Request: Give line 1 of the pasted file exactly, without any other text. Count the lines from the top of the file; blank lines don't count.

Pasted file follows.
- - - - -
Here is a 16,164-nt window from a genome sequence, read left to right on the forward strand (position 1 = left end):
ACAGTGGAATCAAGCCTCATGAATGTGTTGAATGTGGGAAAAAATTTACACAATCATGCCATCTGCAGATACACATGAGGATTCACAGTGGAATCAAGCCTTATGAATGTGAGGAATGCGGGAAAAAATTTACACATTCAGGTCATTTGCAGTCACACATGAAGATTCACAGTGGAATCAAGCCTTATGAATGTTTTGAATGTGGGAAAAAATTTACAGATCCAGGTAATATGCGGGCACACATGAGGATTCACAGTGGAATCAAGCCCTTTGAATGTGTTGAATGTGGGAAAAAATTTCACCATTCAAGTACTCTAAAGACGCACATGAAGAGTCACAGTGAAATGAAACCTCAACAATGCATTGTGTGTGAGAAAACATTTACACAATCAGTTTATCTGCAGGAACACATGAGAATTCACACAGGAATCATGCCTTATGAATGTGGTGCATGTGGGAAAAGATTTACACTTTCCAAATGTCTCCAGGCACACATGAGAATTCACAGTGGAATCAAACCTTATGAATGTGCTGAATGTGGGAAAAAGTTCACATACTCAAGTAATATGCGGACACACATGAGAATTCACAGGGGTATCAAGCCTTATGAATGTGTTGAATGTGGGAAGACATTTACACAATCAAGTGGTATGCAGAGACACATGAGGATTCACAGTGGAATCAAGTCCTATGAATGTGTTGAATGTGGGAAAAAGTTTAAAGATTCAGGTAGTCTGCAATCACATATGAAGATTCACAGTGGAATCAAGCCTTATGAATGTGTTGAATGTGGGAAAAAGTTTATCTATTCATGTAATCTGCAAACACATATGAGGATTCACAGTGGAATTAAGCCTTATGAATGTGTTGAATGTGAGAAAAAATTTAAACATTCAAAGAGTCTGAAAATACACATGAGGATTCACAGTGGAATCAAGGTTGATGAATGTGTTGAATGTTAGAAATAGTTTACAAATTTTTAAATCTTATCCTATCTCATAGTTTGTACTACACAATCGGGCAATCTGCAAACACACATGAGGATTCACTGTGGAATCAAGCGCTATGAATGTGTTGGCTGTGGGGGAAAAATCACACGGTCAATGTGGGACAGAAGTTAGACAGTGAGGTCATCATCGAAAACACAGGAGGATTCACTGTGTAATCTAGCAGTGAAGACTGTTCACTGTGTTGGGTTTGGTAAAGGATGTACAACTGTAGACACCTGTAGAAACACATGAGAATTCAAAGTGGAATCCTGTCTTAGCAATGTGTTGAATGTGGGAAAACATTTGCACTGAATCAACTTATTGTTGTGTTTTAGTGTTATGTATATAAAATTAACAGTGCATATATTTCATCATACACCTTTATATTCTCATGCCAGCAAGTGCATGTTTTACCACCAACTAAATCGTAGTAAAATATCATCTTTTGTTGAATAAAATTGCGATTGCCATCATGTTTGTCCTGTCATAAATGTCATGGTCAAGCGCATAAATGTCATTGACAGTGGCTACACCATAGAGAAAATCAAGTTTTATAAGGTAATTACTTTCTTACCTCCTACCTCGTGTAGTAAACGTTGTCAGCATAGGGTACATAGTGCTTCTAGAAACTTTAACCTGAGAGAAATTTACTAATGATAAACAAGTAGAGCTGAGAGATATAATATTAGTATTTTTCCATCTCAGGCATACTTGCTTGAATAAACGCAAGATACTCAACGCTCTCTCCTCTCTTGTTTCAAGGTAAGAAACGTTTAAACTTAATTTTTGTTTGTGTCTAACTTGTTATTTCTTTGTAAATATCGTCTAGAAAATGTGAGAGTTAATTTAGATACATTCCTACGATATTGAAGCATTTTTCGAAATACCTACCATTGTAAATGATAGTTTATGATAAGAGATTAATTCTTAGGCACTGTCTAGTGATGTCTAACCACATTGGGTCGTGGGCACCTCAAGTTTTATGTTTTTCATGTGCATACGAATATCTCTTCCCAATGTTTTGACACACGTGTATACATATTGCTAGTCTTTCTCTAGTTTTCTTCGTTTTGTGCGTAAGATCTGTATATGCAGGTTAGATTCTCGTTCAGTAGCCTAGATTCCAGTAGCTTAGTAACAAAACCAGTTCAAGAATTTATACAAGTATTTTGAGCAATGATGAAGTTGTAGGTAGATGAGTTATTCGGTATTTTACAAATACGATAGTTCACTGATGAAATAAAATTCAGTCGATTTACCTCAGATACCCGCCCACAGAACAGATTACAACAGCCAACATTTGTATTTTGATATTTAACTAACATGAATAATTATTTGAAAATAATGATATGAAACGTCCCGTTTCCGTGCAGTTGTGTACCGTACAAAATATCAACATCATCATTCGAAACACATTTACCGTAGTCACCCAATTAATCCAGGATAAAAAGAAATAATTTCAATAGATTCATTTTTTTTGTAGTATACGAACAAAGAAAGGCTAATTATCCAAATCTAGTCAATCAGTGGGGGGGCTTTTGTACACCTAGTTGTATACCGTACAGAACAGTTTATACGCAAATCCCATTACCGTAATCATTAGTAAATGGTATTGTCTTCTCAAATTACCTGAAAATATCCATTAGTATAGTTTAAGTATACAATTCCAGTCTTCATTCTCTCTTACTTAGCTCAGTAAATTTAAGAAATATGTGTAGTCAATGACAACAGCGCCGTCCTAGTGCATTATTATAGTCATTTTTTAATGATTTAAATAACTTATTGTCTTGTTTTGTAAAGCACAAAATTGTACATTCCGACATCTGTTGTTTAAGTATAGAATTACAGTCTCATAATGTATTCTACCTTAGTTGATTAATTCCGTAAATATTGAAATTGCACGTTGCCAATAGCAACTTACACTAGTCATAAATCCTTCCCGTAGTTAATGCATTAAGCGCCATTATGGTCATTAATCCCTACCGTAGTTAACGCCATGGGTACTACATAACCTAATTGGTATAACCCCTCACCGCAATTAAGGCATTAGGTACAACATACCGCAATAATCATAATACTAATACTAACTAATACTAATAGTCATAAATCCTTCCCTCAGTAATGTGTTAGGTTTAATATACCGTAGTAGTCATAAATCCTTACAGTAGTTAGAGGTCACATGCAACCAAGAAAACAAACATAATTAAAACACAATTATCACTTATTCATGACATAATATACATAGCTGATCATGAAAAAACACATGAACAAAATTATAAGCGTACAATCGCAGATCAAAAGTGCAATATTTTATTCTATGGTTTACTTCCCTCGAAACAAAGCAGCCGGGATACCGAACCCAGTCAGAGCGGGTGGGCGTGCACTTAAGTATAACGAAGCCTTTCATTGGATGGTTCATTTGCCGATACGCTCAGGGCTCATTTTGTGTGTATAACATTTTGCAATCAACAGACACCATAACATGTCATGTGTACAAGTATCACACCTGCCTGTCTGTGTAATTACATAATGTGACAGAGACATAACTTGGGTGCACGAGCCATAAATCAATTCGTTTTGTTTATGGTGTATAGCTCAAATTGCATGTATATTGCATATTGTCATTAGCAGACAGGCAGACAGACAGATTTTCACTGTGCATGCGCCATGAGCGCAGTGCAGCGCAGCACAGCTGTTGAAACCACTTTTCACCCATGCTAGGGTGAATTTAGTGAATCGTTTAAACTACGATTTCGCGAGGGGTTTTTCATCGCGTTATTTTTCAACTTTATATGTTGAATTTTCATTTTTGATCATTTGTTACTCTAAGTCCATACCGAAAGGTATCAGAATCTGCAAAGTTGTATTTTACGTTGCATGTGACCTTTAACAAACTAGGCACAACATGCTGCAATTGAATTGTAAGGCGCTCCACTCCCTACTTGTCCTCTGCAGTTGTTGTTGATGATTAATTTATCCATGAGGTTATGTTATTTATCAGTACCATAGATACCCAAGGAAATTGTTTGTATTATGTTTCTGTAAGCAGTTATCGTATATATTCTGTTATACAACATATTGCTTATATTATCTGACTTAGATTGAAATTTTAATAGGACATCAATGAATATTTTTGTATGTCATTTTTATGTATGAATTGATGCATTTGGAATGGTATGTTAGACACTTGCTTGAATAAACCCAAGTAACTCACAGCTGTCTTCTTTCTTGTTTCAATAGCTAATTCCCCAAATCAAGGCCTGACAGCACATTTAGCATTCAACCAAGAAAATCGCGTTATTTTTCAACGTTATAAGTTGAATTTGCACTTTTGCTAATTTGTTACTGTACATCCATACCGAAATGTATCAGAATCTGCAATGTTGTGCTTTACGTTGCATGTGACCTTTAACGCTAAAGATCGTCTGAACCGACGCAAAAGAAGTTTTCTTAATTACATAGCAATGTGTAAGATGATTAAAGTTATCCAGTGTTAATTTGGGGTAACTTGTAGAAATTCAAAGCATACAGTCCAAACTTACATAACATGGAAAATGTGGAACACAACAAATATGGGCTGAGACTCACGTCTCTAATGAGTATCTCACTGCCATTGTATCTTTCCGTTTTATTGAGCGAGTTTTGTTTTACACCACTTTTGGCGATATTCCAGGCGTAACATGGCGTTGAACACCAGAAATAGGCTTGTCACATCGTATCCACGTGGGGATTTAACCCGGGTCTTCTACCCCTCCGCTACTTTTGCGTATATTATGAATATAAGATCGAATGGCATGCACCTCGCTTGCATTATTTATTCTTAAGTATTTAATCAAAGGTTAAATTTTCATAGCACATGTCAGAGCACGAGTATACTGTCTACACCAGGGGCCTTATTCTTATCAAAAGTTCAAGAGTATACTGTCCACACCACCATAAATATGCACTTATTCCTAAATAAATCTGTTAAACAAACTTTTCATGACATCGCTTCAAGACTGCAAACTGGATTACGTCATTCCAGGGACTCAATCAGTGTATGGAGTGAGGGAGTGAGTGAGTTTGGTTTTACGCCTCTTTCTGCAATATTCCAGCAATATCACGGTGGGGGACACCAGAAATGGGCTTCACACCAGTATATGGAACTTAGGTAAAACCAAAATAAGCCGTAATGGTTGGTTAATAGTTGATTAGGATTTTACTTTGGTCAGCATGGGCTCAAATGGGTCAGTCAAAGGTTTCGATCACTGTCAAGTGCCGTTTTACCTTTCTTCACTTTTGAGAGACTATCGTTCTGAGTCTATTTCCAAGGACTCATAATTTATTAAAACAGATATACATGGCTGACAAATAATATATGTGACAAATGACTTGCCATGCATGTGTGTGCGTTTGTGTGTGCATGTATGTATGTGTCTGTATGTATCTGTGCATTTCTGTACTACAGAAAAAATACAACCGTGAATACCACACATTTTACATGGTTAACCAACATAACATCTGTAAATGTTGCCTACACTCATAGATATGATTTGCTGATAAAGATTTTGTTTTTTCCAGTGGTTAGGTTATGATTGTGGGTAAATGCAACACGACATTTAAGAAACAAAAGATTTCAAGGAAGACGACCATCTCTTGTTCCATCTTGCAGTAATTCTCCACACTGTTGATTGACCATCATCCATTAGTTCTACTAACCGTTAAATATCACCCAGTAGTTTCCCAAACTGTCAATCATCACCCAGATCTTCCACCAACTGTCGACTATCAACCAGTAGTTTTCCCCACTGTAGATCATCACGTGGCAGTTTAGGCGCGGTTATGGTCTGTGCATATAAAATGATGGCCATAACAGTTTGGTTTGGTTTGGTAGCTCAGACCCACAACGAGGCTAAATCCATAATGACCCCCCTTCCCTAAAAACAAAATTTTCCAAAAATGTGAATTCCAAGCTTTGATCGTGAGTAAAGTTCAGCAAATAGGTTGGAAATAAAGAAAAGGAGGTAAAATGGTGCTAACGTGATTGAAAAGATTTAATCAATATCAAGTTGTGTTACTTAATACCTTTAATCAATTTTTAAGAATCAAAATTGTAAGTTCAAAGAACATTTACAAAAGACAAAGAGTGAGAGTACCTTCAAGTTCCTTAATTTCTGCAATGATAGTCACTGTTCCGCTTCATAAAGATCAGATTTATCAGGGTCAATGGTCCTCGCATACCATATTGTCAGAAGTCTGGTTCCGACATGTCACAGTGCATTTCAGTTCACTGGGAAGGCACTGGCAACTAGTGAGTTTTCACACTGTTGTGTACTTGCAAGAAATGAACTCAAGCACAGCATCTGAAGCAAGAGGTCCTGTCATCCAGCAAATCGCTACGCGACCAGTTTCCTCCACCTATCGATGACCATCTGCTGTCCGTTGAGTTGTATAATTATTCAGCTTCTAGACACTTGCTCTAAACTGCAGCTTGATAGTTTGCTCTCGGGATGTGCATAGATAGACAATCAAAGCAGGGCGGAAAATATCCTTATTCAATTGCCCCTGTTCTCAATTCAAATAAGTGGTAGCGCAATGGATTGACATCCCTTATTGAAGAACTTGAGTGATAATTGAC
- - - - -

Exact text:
Here is a 16,164-nt window from a genome sequence, read left to right on the forward strand (position 1 = left end):